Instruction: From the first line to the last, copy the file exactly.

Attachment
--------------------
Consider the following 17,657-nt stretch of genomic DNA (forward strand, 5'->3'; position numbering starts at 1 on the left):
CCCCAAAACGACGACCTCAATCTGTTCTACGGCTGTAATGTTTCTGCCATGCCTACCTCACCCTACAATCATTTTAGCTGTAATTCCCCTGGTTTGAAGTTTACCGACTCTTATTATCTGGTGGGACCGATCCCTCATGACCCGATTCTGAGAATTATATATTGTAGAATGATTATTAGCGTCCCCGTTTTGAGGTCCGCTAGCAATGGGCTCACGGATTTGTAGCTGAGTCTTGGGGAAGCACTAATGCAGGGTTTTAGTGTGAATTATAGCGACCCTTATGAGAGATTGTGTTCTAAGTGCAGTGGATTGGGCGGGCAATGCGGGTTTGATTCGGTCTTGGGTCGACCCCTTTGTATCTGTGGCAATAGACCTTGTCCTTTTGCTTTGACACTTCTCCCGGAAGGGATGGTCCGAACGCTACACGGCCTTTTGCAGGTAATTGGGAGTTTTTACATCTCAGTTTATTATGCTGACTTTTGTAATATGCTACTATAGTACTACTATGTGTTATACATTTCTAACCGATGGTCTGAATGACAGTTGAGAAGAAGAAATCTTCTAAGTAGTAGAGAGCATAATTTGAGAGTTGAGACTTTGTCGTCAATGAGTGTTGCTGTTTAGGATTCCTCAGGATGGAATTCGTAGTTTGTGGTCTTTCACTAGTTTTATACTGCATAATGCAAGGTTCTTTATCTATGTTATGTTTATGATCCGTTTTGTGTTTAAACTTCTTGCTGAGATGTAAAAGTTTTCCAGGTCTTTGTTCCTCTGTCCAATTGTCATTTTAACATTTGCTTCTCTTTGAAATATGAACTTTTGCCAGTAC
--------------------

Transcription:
Consider the following 17,657-nt stretch of genomic DNA (forward strand, 5'->3'; position numbering starts at 1 on the left):
CCCCAAAACGACGACCTCAATCTGTTCTACGGCTGTAATGTTTCTGCCATGCCTACCTCACCCTACAATCATTTTAGCTGTAATTCCCCTGGTTTGAAGTTTACCGACTCTTATTATCTGGTGGGACCGATCCCTCATGACCCGATTCTGAGAATTATATATTGTAGAATGATTATTAGCGTCCCCGTTTTGAGGTCCGCTAGCAATGGGCTCACGGATTTGTAGCTGAGTCTTGGGGAAGCACTAATGCAGGGTTTTAGTGTGAATTATAGCGACCCTTATGAGAGATTGTGTTCTAAGTGCAGTGGATTGGGCGGGCAATGCGGGTTTGATTCGGTCTTGGGTCGACCCCTTTGTATCTGTGGCAATAGACCTTGTCCTTTTGCTTTGACACTTCTCCCGGAAGGGATGGTCCGAACGCTACACGGCCTTTTGCAGGTAATTGGGAGTTTTTACATCTCAGTTTATTATGCTGACTTTTGTAATATGCTACTATAGTACTACTATGTGTTATACATTTCTAACCGATGGTCTGAATGACAGTTGAGAAGAAGAAATCTTCTAAGTAGTAGAGAGCATAATTTGAGAGTTGAGACTTTGTCGTCAATGAGTGTTGCTGTTTAGGATTCCTCAGGATGGAATTCGTAGTTTGTGGTCTTTCACTAGTTTTATACTGCATAATGCAAGGTTCTTTATCTATGTTATGTTTATGATCCGTTTTGTGTTTAAACTTCTTGCTGAGATGTAAAAGTTTTCCAGGTCTTTGTTCCTCTGTCCAATTGTCATTTTAACATTTGCTTCTCTTTGAAATATGAACTTTTGCCAGTAC